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Unregulated food intake can affect Body Mass Index (BMI), which may lead to obesity and overweight even among Filipino teenagers.

This is according to a policy statement on “FAT (Fad and Trending)!: Adolescent Obesity”, which is based on the 2021 Expanded National Nutrition Survey (ENNS) of the Department of Science and Technology – Food and Nutrition Research Institute (DOST-FNRI).

Further studies reported that obese teens are at risk of developing metabolic syndrome.


According to Cua in 2012, metabolic syndrome is a cluster of conditions occurring together, increasing the risk of having non-communicable diseases or NCDs.

Moreover, the study of Cua in 2012 showed that the prevalence of metabolic syndrome in overweight and obese Filipino teens was 19% or 67 out of 350 study participants.

On the other hand, the study led by Lusica in 2022 revealed that 52% of older Filipinos have metabolic syndrome and have a high prevalence of cardiovascular risk factors.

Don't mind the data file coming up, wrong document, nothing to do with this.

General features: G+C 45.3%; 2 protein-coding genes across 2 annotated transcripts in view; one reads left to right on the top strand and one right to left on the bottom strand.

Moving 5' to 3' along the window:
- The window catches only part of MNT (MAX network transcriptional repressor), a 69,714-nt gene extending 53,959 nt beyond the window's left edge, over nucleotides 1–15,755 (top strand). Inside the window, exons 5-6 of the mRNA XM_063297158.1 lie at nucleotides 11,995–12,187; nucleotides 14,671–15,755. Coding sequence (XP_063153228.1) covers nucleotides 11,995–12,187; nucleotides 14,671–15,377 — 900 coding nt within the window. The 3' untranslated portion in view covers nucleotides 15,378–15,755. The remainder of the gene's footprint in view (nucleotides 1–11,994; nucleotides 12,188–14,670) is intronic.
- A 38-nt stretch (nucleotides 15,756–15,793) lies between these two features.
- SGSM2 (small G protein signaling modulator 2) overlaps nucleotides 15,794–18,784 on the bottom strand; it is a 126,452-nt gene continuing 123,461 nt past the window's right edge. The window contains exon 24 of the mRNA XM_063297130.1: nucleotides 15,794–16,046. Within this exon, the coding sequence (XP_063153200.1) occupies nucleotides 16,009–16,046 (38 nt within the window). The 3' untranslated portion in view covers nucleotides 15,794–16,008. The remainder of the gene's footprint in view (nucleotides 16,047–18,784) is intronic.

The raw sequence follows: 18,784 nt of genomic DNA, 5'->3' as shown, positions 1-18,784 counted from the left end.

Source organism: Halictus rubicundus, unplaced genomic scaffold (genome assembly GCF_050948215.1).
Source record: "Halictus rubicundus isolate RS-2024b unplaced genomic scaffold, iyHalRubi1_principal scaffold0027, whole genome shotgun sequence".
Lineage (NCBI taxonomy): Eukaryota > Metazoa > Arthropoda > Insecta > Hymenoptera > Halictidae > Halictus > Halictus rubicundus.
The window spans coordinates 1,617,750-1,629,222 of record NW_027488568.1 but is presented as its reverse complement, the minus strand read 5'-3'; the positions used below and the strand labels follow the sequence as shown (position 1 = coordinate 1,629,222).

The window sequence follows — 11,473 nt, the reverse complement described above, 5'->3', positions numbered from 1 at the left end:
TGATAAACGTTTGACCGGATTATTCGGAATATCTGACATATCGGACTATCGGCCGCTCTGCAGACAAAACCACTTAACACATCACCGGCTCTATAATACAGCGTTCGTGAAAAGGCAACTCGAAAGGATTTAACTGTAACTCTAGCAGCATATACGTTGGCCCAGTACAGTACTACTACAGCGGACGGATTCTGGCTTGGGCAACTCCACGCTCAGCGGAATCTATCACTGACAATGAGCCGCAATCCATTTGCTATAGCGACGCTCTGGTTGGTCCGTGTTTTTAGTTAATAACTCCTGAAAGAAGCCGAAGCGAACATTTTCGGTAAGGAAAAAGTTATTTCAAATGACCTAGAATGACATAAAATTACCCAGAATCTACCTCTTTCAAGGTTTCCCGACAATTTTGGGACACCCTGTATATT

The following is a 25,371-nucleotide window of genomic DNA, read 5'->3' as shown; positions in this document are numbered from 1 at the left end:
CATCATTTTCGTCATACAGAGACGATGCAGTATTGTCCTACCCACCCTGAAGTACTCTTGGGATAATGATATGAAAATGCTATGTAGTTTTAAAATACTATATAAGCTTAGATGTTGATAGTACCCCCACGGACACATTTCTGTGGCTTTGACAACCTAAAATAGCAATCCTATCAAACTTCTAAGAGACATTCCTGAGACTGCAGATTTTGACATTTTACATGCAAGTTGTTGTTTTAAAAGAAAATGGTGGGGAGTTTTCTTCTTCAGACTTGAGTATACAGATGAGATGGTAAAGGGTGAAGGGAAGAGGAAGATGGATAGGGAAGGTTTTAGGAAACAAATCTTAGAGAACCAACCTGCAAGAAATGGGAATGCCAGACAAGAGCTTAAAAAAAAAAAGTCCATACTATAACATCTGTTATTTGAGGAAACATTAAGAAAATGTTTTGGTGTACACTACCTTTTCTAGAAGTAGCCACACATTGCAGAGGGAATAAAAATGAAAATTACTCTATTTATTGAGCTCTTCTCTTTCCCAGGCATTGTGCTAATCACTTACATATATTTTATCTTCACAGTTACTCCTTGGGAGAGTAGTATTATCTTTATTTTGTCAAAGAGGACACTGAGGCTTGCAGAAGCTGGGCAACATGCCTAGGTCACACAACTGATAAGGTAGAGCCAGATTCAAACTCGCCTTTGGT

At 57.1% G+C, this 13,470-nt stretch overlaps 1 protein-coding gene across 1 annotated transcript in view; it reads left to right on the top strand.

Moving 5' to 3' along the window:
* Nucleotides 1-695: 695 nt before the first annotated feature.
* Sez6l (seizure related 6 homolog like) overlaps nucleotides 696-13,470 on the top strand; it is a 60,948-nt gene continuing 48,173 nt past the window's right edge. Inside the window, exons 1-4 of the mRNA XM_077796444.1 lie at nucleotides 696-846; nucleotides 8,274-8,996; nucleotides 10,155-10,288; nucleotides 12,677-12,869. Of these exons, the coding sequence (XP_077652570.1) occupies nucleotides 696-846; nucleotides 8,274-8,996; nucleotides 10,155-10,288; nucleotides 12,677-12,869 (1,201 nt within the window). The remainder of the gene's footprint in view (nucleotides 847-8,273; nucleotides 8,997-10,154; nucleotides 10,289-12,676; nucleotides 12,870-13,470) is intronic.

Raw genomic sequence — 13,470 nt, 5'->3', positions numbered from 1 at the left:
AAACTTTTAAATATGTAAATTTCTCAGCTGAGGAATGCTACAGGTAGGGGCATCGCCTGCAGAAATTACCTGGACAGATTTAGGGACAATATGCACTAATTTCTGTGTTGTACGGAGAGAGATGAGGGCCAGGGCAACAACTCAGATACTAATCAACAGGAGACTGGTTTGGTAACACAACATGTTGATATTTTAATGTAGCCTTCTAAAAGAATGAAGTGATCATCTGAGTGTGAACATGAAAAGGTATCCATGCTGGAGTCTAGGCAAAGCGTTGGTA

According to the WHO, obese teens are more likely to develop NCDs, which account for more than half of all deaths in the Philippines yearly.

Hence, NCDs are now the leading killers in the country.


The Department of Health’s National Nutrition Council (DOH-NNC) continues to strengthen campaigns to increase awareness on the importance of a healthy diet as the foundation of good health and making it a habit.

The DOST-FNRI recommends maintaining good health and preventing obesity through proper diet and regular moderate physical activity to achieve normal body weight.

Moreover, to help prevent lifestyle-related NCDs, the DOST-FNRI also recommends being physically active, eating healthy foods, managing stress, avoiding both alcoholic beverages, and smoking.

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